After revealing earlier this year that President Donald Trump allegedly raped her in a department store in the 1990s, author and longtime Elle magazine advice columnist E. Jean Carroll sued him for defamation Monday, saying his attempts to denigrate her — including lying — have caused emotional stress and career consequences.
In the lawsuit, Carroll argues Trump’s attacks “smeared her integrity, honesty, and dignity,” “inflicted emotional pain and suffering,” “damaged her reputation” and “caused substantial professional harm.” She claims “Trump’s defamatory statements caused [her] to lose the support and goodwill of many of her readers,” citing a 50% decrease in letters to her advice column since she revealed the alleged incident.
According to the lawsuit, Carroll also seeks “to demonstrate that even a man as powerful as Trump can be held accountable under the rule of law.”
“I am filing this on behalf of every woman who has ever been harassed, assaulted, silenced, or spoken up only to be shamed, fired, ridiculed and belittled,” she said in a statement. “While I can no longer hold Donald Trump accountable for assaulting me more than 20 years ago, I can hold him accountable for lying about it and I fully intend to do so.”
In response to the lawsuit, filed Monday morning in New York state court, White House press secretary Stephanie Grisham accused Carroll of trying to “sell her trash book,” repeating a line of attack made by Trump this summer.
“Let me get this straight — Ms. Carroll is suing the President for defending himself against false allegations? I guess since the book did not make any money she’s trying to get paid another way. The story she used to try and sell her trash book never happened, period,” Grisham said in a statement. “Her version of events is not even feasible if you’ve ever tried on clothing in a dressing room of a crowded department store. The lawsuit is frivolous and the story is a fraud – just like the author.”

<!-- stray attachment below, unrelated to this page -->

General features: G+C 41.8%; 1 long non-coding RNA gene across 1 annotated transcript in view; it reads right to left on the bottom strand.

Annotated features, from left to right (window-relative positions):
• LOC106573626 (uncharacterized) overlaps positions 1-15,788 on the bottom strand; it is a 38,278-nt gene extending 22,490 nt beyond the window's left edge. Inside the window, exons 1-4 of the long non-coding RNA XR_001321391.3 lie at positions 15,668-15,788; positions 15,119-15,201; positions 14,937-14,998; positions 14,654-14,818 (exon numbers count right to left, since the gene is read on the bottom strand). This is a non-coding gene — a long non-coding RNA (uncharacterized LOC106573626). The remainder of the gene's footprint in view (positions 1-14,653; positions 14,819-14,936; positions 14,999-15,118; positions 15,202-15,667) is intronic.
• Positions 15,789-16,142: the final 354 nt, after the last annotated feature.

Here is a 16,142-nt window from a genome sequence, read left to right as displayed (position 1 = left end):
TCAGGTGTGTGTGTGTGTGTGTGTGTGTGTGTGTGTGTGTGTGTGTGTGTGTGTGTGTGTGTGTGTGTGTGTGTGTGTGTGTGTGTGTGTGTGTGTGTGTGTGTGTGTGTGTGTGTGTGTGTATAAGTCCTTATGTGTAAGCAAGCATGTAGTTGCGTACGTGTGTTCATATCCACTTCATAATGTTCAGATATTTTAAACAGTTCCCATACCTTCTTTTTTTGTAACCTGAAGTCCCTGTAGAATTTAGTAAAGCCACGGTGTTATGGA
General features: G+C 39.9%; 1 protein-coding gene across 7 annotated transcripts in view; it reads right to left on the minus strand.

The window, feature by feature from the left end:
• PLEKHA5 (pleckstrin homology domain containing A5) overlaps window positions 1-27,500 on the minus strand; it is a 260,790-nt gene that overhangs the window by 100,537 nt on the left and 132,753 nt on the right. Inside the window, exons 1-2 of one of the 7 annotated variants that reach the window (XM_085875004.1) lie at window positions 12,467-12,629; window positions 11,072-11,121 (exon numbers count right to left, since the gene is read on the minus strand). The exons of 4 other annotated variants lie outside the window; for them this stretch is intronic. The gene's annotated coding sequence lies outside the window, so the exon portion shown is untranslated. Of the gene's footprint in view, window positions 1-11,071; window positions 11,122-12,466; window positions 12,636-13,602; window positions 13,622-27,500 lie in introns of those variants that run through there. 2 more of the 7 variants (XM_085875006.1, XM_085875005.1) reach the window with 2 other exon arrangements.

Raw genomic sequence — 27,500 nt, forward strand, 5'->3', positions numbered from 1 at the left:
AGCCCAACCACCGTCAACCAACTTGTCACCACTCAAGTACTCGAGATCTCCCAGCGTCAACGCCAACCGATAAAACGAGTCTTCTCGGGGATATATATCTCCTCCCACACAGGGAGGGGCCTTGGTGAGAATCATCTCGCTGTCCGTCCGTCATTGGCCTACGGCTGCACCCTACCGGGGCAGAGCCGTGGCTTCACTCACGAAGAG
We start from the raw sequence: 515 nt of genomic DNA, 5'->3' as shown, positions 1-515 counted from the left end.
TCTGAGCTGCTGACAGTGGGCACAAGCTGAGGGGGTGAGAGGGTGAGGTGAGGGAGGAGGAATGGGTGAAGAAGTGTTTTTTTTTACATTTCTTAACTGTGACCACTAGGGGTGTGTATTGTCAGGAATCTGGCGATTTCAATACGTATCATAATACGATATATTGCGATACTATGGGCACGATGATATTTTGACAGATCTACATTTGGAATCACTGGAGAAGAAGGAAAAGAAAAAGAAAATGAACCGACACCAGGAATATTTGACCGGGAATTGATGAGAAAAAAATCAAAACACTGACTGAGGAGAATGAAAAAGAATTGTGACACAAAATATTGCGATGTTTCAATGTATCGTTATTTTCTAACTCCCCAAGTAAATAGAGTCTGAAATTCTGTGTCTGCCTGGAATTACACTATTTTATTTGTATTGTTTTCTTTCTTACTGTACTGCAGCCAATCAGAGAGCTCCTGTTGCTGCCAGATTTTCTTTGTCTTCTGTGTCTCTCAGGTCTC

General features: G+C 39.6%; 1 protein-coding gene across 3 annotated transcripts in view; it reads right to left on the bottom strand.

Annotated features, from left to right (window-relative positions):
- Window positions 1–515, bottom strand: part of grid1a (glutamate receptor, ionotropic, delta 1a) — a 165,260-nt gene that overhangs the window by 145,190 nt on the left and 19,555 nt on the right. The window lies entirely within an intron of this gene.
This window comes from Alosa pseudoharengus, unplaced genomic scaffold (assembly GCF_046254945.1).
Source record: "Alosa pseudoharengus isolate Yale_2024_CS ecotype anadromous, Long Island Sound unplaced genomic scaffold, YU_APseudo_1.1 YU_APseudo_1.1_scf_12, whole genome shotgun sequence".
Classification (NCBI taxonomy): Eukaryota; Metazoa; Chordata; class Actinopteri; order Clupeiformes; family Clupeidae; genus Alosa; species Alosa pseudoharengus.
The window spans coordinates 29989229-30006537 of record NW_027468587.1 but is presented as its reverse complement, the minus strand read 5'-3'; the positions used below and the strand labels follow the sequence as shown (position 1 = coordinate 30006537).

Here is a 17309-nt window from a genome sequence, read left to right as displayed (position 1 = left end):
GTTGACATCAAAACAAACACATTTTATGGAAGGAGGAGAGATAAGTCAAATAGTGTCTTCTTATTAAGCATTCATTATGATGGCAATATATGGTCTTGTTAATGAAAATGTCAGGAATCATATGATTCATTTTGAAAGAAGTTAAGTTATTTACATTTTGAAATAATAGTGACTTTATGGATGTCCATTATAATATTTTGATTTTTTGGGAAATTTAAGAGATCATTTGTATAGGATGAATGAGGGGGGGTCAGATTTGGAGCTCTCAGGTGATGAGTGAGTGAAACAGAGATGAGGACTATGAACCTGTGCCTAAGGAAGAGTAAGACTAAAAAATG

Carroll first came forward with the alleged incident in her memoir this summer, an excerpt of which was published in New York magazine. In it, she alleged the then-New York real estate mogul raped her in a dressing room at Bergdorf Goodman, the storied New York City department store, in the fall of 1995 or the spring of 1996.
According to Carroll, Trump spotted her in the store, recognizing her as “that advice lady.” He then asked if she would help him buy a gift for an unnamed woman. Carroll agreed, and after browsing gifts, Trump allegedly led her to the lingerie section. He suggested that she try on a lace bodysuit, and after expressing reservations, she reluctantly agreed.
“The moment the dressing-room door is closed, he lunges at me, pushes me against the wall, hitting my head quite badly, and puts his mouth against my lips,” she wrote in her memoir. Trump then held her against a wall and began pulling down her tights, according to Carroll.
“The next moment, still wearing correct business attire, shirt, tie, suit jacket, overcoat, he opens the overcoat, unzips his pants, and, forcing his fingers around my private area, thrusts his penis halfway — or completely, I’m not certain — inside me,” she wrote.
At the time, Carroll told two friends about the alleged rape, but decided not to report it out of fear for her safety and the power differential between her and Trump — and like many survivors of sexual assault, said she blamed herself for the alleged incident.
In denying Carroll’s account in June, Trump falsely claimed “I’ve never met this person in my life” — even though the New York magazine book excerpt contained a photo of them together, and the two traveled in similar social circles. He also accused Carroll of making the claim to generate publicity for her book, attacked New York magazine as “a dying publication [trying to] prop itself up by peddling fake news,” and mocked Carroll as “not my type.”
More than 20 women have accused Trump — who openly bragged about sexual assault on a 2005 recording — of sexual misconduct. The president has routinely lashed out by accusing them of lying and mocking them, sometimes by even suggesting they were not attractive enough for him to assault them. Carroll’s lawsuit points to this pattern as Trump’s “tried-and-true playbook for responding to credible public reports that he sexually assaulted women.”
At least one other accuser has also sued Trump for defamation: former “Apprentice” contestant Summer Zervos. Earlier this year, a panel of New York state judges ruled Zervos’ pending case could move forward, rejecting the White House’s attempts to dismiss the suit.
Need help? Visit RAINN’s National Sexual Assault Online Hotline or the National Sexual Violence Resource Center’s website.